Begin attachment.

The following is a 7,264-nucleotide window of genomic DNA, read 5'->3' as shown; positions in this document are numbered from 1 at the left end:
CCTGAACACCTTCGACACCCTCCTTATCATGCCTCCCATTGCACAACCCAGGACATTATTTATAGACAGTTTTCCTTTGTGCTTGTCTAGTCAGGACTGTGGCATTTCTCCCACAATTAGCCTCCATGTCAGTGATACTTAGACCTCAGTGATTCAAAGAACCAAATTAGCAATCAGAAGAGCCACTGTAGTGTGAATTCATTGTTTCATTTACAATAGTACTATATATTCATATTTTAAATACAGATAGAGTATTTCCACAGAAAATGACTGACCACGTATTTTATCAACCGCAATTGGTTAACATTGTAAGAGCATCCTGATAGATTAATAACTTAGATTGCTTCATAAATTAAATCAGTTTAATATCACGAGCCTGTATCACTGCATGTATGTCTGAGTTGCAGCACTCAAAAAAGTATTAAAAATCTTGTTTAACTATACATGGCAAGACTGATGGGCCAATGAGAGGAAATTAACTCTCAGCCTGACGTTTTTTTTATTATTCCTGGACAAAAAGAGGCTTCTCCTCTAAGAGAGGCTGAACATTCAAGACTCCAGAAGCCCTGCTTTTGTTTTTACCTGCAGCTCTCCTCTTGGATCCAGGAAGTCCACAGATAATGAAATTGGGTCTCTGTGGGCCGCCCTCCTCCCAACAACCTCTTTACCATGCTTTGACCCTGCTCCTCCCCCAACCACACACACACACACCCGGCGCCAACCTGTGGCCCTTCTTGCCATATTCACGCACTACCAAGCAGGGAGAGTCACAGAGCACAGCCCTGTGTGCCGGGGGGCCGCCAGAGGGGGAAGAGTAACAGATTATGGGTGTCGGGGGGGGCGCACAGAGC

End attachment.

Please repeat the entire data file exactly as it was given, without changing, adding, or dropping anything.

The following is a 7,264-nucleotide window of genomic DNA, read 5'->3' as shown; positions in this document are numbered from 1 at the left end:
CCTGAACACCTTCGACACCCTCCTTATCATGCCTCCCATTGCACAACCCAGGACATTATTTATAGACAGTTTTCCTTTGTGCTTGTCTAGTCAGGACTGTGGCATTTCTCCCACAATTAGCCTCCATGTCAGTGATACTTAGACCTCAGTGATTCAAAGAACCAAATTAGCAATCAGAAGAGCCACTGTAGTGTGAATTCATTGTTTCATTTACAATAGTACTATATATTCATATTTTAAATACAGATAGAGTATTTCCACAGAAAATGACTGACCACGTATTTTATCAACCGCAATTGGTTAACATTGTAAGAGCATCCTGATAGATTAATAACTTAGATTGCTTCATAAATTAAATCAGTTTAATATCACGAGCCTGTATCACTGCATGTATGTCTGAGTTGCAGCACTCAAAAAAGTATTAAAAATCTTGTTTAACTATACATGGCAAGACTGATGGGCCAATGAGAGGAAATTAACTCTCAGCCTGACGTTTTTTTTATTATTCCTGGACAAAAAGAGGCTTCTCCTCTAAGAGAGGCTGAACATTCAAGACTCCAGAAGCCCTGCTTTTGTTTTTACCTGCAGCTCTCCTCTTGGATCCAGGAAGTCCACAGATAATGAAATTGGGTCTCTGTGGGCCGCCCTCCTCCCAACAACCTCTTTACCATGCTTTGACCCTGCTCCTCCCCCAACCACACACACACACACCCGGCGCCAACCTGTGGCCCTTCTTGCCATATTCACGCACTACCAAGCAGGGAGAGTCACAGAGCACAGCCCTGTGTGCCGGGGGGCCGCCAGAGGGGGAAGAGTAACAGATTATGGGTGTCGGGGGGGGCGCACAGAGC